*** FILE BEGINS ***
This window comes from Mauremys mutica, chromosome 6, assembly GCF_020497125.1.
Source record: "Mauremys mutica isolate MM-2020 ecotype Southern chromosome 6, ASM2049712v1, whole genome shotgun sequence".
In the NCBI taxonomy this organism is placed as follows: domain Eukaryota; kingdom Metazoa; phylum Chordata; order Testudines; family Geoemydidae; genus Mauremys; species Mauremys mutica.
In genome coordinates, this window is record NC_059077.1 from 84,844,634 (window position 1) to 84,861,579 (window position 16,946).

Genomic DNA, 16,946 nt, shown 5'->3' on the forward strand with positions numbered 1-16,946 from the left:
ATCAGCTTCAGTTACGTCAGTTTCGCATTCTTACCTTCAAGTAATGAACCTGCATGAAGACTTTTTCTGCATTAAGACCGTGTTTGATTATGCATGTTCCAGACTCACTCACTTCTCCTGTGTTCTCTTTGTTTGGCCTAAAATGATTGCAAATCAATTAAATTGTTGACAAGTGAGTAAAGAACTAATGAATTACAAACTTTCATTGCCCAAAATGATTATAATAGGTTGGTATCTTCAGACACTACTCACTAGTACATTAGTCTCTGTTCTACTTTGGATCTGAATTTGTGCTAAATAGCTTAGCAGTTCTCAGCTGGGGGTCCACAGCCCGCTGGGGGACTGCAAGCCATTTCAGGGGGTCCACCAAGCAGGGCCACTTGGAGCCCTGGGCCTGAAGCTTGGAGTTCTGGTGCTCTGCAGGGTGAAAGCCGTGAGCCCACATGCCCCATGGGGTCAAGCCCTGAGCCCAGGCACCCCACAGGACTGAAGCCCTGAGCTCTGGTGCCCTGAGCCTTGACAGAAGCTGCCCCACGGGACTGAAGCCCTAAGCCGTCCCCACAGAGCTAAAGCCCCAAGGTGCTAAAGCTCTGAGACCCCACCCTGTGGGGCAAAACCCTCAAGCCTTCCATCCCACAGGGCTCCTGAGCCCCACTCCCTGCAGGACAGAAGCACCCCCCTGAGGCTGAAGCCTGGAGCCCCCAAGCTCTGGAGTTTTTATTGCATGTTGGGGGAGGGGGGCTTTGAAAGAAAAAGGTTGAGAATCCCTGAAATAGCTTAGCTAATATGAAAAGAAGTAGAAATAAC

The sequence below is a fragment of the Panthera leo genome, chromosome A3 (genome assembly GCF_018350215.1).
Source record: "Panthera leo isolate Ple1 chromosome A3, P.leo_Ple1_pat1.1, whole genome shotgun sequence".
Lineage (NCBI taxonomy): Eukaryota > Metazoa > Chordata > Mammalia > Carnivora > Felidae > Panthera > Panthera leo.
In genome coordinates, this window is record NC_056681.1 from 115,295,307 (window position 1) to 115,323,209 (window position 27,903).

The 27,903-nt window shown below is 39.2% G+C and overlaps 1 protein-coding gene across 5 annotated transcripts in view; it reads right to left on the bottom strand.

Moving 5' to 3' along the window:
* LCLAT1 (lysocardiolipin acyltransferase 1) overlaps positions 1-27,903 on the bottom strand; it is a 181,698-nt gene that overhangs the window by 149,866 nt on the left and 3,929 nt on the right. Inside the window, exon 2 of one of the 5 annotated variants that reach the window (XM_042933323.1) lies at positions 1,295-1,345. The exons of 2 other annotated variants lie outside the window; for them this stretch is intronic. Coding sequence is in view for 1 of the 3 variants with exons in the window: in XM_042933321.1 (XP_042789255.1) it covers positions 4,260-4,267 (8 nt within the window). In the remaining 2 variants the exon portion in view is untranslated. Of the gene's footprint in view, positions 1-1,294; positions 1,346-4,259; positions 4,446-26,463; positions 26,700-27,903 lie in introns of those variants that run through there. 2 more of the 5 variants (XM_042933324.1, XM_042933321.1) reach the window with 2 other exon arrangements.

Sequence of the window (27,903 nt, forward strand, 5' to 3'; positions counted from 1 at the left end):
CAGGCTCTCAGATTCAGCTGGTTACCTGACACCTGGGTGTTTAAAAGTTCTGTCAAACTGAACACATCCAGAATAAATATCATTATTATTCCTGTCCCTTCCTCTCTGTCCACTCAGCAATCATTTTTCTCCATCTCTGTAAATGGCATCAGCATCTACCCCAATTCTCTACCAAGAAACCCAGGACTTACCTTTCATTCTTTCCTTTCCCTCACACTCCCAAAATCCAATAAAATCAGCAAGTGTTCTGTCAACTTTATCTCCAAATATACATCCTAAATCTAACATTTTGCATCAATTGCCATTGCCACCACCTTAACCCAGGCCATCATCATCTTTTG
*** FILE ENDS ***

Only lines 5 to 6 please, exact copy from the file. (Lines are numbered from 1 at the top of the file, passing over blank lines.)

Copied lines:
Genomic DNA, 16,946 nt, shown 5'->3' on the forward strand with positions numbered 1-16,946 from the left:
ATCAGCTTCAGTTACGTCAGTTTCGCATTCTTACCTTCAAGTAATGAACCTGCATGAAGACTTTTTCTGCATTAAGACCGTGTTTGATTATGCATGTTCCAGACTCACTCACTTCTCCTGTGTTCTCTTTGTTTGGCCTAAAATGATTGCAAATCAATTAAATTGTTGACAAGTGAGTAAAGAACTAATGAATTACAAACTTTCATTGCCCAAAATGATTATAATAGGTTGGTATCTTCAGACACTACTCACTAGTACATTAGTCTCTGTTCTACTTTGGATCTGAATTTGTGCTAAATAGCTTAGCAGTTCTCAGCTGGGGGTCCACAGCCCGCTGGGGGACTGCAAGCCATTTCAGGGGGTCCACCAAGCAGGGCCACTTGGAGCCCTGGGCCTGAAGCTTGGAGTTCTGGTGCTCTGCAGGGTGAAAGCCGTGAGCCCACATGCCCCATGGGGTCAAGCCCTGAGCCCAGGCACCCCACAGGACTGAAGCCCTGAGCTCTGGTGCCCTGAGCCTTGACAGAAGCTGCCCCACGGGACTGAAGCCCTAAGCCGTCCCCACAGAGCTAAAGCCCCAAGGTGCTAAAGCTCTGAGACCCCACCCTGTGGGGCAAAACCCTCAAGCCTTCCATCCCACAGGGCTCCTGAGCCCCACTCCCTGCAGGACAGAAGCACCCCCCTGAGGCTGAAGCCTGGAGCCCCCAAGCTCTGGAGTTTTTATTGCATGTTGGGGGAGGGGGGCTTTGAAAGAAAAAGGTTGAGAATCCCTGAAATAGCTTAGCTAATATGAAAAGAAGTAGAAATAAC